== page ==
At common law, a landlord is not liable to a tenant for any damage caused by defective conditions existing at the time of the lease. Drager v. Aluminum Indus. Corp., 495 N.W.2d 879, 885 (Minn. App. 1993), review denied (Minn. Apr. 20, 1993); Oakland v. Stenlund, 420 N.W.2d 248, 251 (Minn. App. 1988), review denied (Minn. Apr. 20, 1988). Courts have recognized four exceptions to this general rule: (1) hidden dangerous conditions on the premises known to the landlord but unknown to the tenant; (2) land leased for purposes involving admission to the public; (3) premises still in control of the landlord; and (4) the landlord's negligent repair of the premises. Oakland, 420 N.W.2d at 251; Broughton v. Maes, 378 N.W.2d 134, 135 (Minn. App. 1985), review denied (Minn. Feb. 14, 1986).

The supreme court established landlord liability for a hidden dangerous condition in Johnson v. O'Brien, 258 Minn. 502, 105 N.W.2d 244 (1960). The Johnson court held that:

[W]here a landlord has information which would lead a reasonably prudent owner exercising due care to suspect that danger exists on the leased premises at the time the tenant takes possession, and that the tenant exercising due care would not discover it for himself, then he must at least disclose such information to the tenant.

Id. at 506, 105 N.W.2d at 247. Accordingly, the common-law rule in Minnesota is that a landlord has a duty to warn a tenant if the landlord knows or should know of the danger and if the tenant, exercising due care, would not discover it. Broughton, 378 N.W.2d at 136.

Appellants contend that the district court, when relying on Bills v. Willow Run I Apartments, 547 N.W.2d 693 (Minn. 1996), erroneously applied the wrong legal standard when reviewing the Hances' motion forHH summary judgment. Appellants assert that while Bills may relieve the Hances from liability under a negligence per se theory, it does not relieve them from liability for ordinary negligence. Under Minnesota law, negligence per se is a form of ordinary negligence that results from violation of a statute and may exist when the reasonable-person standard is supplanted by a standard of care established by the legislature. Seim v. Garavalia, 306 N.W.2d 806, 810 (Minn. 1981).

In Bills, the plaintiff was injured when he fell on a landing outside of his apartment building. Bills, 547 N.W.2d at 693-94. The plaintiff sued the apartment building owner under a negligence per se theory, alleging that the landing handrails and risers violated the Uniform Building Code (UBC). Id. At trial, the building inspector testified that he inspected the building after the accident and found a UBC code violation. The building, however, had been issued a certificate of occupancy. Id. The inspector stated that the issuance of a certificate of occupancy “would lead a reasonable building owner to believe that the building met all of the UBC requirements.” Bills, 547 N.W.2d at 694. The plaintiff did not present evidence showing that the building owner knew of the code violation, but argued that the landowner was negligent per se because the landing where he fell met neither the requirements of city building code nor the UBC. Id. at 694-95. The plaintiff argued that the landowner had an obligation to know of the violations and could not simply rely on one inspector as proof that the landing was safe. Id. at 694.

The supreme court disagreed, stating

[u]nder [plaintiff's] theory, every landlord or owner would be required to re-inspect his/her building after the certified building inspector issued an occupancy permit and inspection report. Failure to do so could leave the landlord or owner liable under a negligence per se claim, if an inspector failed to identify a UBC violation and a tenant was injured.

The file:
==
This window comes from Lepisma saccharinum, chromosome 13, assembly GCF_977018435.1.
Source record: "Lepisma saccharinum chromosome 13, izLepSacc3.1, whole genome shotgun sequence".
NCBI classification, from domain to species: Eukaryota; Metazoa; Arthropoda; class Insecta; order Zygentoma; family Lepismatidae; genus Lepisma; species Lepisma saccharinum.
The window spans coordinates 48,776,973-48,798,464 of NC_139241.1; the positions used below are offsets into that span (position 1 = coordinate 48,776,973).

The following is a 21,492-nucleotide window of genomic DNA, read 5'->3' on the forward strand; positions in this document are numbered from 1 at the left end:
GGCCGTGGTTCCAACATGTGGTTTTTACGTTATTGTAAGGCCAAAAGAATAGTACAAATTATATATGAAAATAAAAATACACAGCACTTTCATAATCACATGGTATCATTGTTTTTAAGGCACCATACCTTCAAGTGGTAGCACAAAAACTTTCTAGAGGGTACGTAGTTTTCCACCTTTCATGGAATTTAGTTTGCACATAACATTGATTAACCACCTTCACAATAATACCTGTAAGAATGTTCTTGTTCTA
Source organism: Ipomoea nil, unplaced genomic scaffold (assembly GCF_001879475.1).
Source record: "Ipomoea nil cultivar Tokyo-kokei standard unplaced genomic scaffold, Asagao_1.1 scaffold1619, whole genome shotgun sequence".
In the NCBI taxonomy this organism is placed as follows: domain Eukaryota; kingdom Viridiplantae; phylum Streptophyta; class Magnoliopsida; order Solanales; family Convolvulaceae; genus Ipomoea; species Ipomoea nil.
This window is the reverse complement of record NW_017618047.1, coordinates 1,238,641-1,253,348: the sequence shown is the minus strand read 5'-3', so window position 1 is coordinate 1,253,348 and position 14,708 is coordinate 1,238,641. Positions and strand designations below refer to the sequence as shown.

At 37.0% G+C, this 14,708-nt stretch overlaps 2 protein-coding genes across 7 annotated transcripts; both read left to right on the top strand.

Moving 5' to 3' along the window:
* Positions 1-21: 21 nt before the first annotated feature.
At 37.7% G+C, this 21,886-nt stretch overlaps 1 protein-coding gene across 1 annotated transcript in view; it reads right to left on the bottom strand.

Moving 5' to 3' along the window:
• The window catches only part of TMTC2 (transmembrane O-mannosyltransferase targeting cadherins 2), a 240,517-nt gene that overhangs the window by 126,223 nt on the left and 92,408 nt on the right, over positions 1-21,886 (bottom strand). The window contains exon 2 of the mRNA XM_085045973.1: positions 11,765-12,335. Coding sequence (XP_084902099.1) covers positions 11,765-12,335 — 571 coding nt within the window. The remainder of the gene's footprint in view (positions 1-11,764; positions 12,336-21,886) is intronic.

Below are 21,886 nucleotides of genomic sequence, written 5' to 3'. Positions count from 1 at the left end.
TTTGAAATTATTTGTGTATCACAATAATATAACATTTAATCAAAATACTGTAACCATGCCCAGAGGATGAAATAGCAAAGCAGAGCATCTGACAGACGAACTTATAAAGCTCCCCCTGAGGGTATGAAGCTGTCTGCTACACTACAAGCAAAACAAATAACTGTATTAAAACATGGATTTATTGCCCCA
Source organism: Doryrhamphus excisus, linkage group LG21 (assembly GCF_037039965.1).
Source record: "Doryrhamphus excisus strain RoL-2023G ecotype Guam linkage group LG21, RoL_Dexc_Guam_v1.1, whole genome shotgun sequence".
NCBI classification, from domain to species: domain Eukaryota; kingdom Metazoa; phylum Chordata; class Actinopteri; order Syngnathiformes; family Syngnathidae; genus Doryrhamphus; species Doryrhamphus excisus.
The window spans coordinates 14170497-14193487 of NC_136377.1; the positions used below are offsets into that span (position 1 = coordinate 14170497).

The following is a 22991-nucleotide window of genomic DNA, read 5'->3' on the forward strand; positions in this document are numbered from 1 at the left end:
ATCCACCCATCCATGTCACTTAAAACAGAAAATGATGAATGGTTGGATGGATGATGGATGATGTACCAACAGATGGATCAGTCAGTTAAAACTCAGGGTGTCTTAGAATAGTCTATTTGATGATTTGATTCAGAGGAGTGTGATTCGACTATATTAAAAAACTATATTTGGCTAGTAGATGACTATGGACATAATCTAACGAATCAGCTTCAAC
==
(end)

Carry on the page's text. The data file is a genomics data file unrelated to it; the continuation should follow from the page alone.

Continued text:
Id. at 694-95. In reaching its conclusion, the Bills court relied on Alderman's Inc. v. Shanks, 536 N.W.2d 4 (Minn. 1995). In Alderman's Inc., the supreme court concluded that a landowner was not liable under a negligence per se theory of recovery for uncited fire-code violations because a fire inspector inspected the building but did not cite as a violation certain nonconforming conditions. Id. at 9-10. Based in part on its earlier analysis in Alderman's Inc., the Bills court stated that a landlord or owner is not negligent per se for a code violation unless:

(1) the landlord or owner knew or should have known of the Code violation; (2) the landlord or owner failed to take reasonable steps to remedy the violation; (3) the injury suffered was the kind the Code was meant to prevent; and (4) the violation was the proximate cause of the injury or damage.

Bills, 547 N.W.2d at 695. As a result, the supreme court modified the negligence per se doctrine as it relates to landlord/tenant law by adopting a standard that

links the negligence per se and common law landlord/tenant standards [finding liability when the landlord/landowner knew or should have known of a danger] into one that defines a fair and just result.

Id. at 695. The Bills court concluded that when a landlord or landowner who lacks actual notice of a code violation and reasonably relies on the inspection report of a state building inspector who issued an occupancy permit, the landlord or landowner cannot be held liable under a theory of negligence per se for a code violation that was not cited. Id. Thus, under Bills, a landowner relying on an official inspection lacks constructive notice of a code violation. Although Bills involved a negligence per se claim, the knowledge requirement originated from common law and we are unable to articulate a principled distinction between per se and common law negligence theories for the purposes of this analysis. Therefore, it follows that if the facts alleged failed to fulfill the knowledge requirement under negligence per se theory, identical facts asserted as common law negligence likewise fail.

Because, like Bills, appellants have not alleged that the Hances had actual notice of the code violations, and, like Bills, this action involved reliance on an official inspection, we conclude that the district court did not err by applying the supreme court's reasoning in Bills to appellants' common-law negligence claim.


Appellants argue that in addition to the district court's erroneous application of the legal standard, hidden dangerous conditions existed in the common areas of the apartment building and in respondent Klosterman's apartment, creating issues of material fact in dispute sufficient to defeat summary judgment. Specifically, appellants allege that the Hances (1) improperly installed a smoke detector in a common hallway, (2) failed to install a smoke detector in respondent Klosterman's apartment, and (3) created a fire hazard by failing to remove glass windows and transoms in the common areas and over the doors.

But appellants do not create a fact issue sufficient to defeat summary judgment because appellants failed to show that the Hances knew or should have known that any dangero